12. The electronic presence sensor of claim 8 wherein the conductor is an electrode capacitively coupled to an object in the sensing area.
13. The electronic presence sensor of claim 8 wherein the signal generator connects to the conductor across an impedance and wherein the sensing circuit senses changes in a signal across the impedance.
14. The electronic presence sensor of claim 8 wherein the signal generator and voting circuit are implemented in a programmable digital signal processor.
US09/671,382 2000-09-27 2000-09-27 Noise resistant electronic presence sensor Active 2020-10-27 US6559658B1 (en)

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DE60109548T DE60109548T3 (en) 2000-09-27 2001-09-20 Noise-proof electronic presence detector
EP20010122434 EP1193660B2 (en) 2000-09-27 2001-09-20 Noise resistant electronic presence sensor

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Cited By (14)

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US20040104826A1 (en) * 2002-10-31 2004-06-03 Harald Philipp Charge transfer capacitive position sensor
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US20080122458A1 (en) * 2006-11-28 2008-05-29 Process Equipment Co. Of Tipp City Proximity detection system
US20080137266A1 (en) * 2006-09-29 2008-06-12 Rockwell Automation Technologies, Inc. Motor control center with power and data distribution bus
US20120280932A1 (en) * 2007-01-03 2012-11-08 Christoph Horst Krah Scan sequence generator
KR101325977B1 (en) * 2006-06-30 2013-11-07 엘지디스플레이 주식회사 Photo sensor build-in LCD
DE102013001066A1 (en) * 2013-01-23 2014-07-24 Brose Fahrzeugteile Gmbh & Co. Kommanditgesellschaft, Hallstadt Capacitive proximity sensor
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US9715306B2 (en) 2008-09-10 2017-07-25 Apple Inc. Single chip multi-stimulus sensor controller
US10042476B2 (en) 2008-09-10 2018-08-07 Apple Inc. Channel scan architecture for multiple stimulus multi-touch sensor panels

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CN102360021B (en) * 2011-08-01 2013-04-03 成都阜特科技股份有限公司 Overspeed determining method applied to overspeed protection switch

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US20040104826A1 (en) * 2002-10-31 2004-06-03 Harald Philipp Charge transfer capacitive position sensor
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US7279904B2 (en) * 2005-06-29 2007-10-09 Alps Electric Co., Ltd. Input device
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KR101325977B1 (en) * 2006-06-30 2013-11-07 엘지디스플레이 주식회사 Photo sensor build-in LCD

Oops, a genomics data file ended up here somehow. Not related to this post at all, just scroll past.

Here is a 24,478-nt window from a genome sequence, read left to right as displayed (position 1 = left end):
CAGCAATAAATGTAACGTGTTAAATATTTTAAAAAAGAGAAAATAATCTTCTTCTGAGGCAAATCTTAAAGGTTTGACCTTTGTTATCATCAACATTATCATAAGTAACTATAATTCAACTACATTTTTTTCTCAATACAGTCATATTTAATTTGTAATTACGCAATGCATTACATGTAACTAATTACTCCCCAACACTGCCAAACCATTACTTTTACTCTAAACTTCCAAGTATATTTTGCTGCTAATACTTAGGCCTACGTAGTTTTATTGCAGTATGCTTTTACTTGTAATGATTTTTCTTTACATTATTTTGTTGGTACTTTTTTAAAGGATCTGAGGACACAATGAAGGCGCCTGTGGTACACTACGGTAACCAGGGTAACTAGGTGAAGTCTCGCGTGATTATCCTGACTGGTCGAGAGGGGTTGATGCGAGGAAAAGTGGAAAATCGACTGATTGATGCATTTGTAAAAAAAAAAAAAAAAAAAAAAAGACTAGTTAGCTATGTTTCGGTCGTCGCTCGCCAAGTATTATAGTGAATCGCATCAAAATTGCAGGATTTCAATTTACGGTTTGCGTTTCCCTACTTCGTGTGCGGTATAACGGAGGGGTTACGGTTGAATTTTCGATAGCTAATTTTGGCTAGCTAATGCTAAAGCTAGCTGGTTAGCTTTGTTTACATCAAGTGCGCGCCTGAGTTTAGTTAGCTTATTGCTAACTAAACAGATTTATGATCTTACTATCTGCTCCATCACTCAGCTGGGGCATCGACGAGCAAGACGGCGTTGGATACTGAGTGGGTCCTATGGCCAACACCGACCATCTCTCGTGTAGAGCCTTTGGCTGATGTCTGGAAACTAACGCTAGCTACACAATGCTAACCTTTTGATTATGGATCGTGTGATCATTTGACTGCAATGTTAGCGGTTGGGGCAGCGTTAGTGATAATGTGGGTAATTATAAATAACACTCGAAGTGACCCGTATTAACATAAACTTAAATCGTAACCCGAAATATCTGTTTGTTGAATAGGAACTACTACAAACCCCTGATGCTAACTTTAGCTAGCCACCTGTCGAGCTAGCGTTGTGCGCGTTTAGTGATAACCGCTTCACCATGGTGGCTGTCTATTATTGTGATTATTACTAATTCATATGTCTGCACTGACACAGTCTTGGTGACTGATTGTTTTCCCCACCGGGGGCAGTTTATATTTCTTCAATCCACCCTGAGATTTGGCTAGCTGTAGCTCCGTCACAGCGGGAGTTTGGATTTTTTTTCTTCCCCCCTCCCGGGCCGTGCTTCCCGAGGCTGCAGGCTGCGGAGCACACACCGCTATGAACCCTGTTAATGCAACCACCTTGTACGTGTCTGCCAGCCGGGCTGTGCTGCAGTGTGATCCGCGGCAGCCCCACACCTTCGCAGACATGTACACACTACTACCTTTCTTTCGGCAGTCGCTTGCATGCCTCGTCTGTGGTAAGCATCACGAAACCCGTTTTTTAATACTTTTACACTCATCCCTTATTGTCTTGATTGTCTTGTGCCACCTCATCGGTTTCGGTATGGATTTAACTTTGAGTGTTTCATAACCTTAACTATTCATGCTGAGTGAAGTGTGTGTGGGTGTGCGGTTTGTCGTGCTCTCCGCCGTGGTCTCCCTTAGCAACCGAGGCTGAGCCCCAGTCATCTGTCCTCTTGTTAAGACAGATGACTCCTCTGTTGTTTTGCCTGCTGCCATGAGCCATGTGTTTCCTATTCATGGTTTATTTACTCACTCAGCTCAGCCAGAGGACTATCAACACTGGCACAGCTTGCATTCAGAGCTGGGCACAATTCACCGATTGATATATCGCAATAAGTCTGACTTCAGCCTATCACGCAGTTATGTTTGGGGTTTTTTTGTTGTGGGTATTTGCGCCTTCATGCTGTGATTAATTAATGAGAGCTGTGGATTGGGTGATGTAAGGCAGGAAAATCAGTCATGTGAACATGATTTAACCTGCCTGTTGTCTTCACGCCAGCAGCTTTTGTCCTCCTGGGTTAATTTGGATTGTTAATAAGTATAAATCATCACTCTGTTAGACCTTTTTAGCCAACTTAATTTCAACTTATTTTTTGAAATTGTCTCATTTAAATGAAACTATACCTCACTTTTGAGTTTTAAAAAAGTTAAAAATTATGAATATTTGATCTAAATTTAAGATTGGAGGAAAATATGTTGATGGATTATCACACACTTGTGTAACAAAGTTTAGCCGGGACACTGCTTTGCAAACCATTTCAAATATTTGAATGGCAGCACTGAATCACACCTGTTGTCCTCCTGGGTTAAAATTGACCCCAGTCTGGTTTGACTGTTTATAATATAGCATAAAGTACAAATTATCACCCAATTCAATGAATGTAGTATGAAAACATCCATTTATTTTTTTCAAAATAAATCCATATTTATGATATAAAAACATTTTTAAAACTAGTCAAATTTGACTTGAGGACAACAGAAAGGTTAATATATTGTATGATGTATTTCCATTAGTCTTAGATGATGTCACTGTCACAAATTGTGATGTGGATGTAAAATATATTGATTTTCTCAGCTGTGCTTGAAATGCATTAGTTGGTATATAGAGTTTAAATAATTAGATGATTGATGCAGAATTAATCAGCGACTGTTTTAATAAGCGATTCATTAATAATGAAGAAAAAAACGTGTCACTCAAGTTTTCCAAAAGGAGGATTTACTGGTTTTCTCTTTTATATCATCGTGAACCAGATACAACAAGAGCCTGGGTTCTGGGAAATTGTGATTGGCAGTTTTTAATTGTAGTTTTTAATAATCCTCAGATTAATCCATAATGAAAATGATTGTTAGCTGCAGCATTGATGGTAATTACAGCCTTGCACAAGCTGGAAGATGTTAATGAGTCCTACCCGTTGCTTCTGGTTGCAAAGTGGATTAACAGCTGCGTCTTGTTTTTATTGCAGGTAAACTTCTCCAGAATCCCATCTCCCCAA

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US20080122458A1 (en) * 2006-11-28 2008-05-29 Process Equipment Co. Of Tipp City Proximity detection system
US8164354B2 (en) 2006-11-28 2012-04-24 Process Equipment Co. Of Tipp City Proximity detection system
US9268450B2 (en) 2007-01-03 2016-02-23 Apple Inc. Scan sequence generator
US20120280932A1 (en) * 2007-01-03 2012-11-08 Christoph Horst Krah Scan sequence generator
US9965100B2 (en) 2007-01-03 2018-05-08 Apple Inc. Scan sequence generator
US8922519B2 (en) 2007-01-03 2014-12-30 Apple Inc. Scan sequence generator
US9582104B2 (en) 2007-01-03 2017-02-28 Apple Inc. Scan sequence generator
US8659568B2 (en) * 2007-01-03 2014-02-25 Apple Inc. Scan sequence generator
US9430087B2 (en) 2007-06-13 2016-08-30 Apple Inc. Touch detection using multiple simultaneous stimulation signals
US9092086B2 (en) 2007-06-13 2015-07-28 Apple Inc. Touch detection using multiple simultaneous frequencies
US10747355B2 (en) 2007-06-13 2020-08-18 Apple Inc. Touch detection using multiple simultaneous stimulation signals
US9990084B2 (en) 2007-06-13 2018-06-05 Apple Inc. Touch detection using multiple simultaneous stimulation signals
US9606663B2 (en) 2008-09-10 2017-03-28 Apple Inc. Multiple stimulation phase determination
US10042472B2 (en) 2008-09-10 2018-08-07 Apple Inc. Single-chip multi-stimulus sensor controller
US10042476B2 (en) 2008-09-10 2018-08-07 Apple Inc. Channel scan architecture for multiple stimulus multi-touch sensor panels
US9715306B2 (en) 2008-09-10 2017-07-25 Apple Inc. Single chip multi-stimulus sensor controller
DE102013001066A1 (en) * 2013-01-23 2014-07-24 Brose Fahrzeugteile Gmbh & Co. Kommanditgesellschaft, Hallstadt Capacitive proximity sensor
US10197377B2 (en) 2013-01-23 2019-02-05 Brose Fahrzeugteile Gmbh & Co. Kommanditgesellschaft, Hallstadt Method of operating a capacitive proximity sensor and capacitive proximity sensor

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Publication number Publication date
DE60109548T3 (en) 2013-07-04
DE60109548T2 (en) 2008-10-30
DE60109548D1 (en) 2005-04-28
EP1193660B1 (en) 2006-01-25
EP1193660B2 (en) 2013-02-20
EP1193660A1 (en) 2002-04-03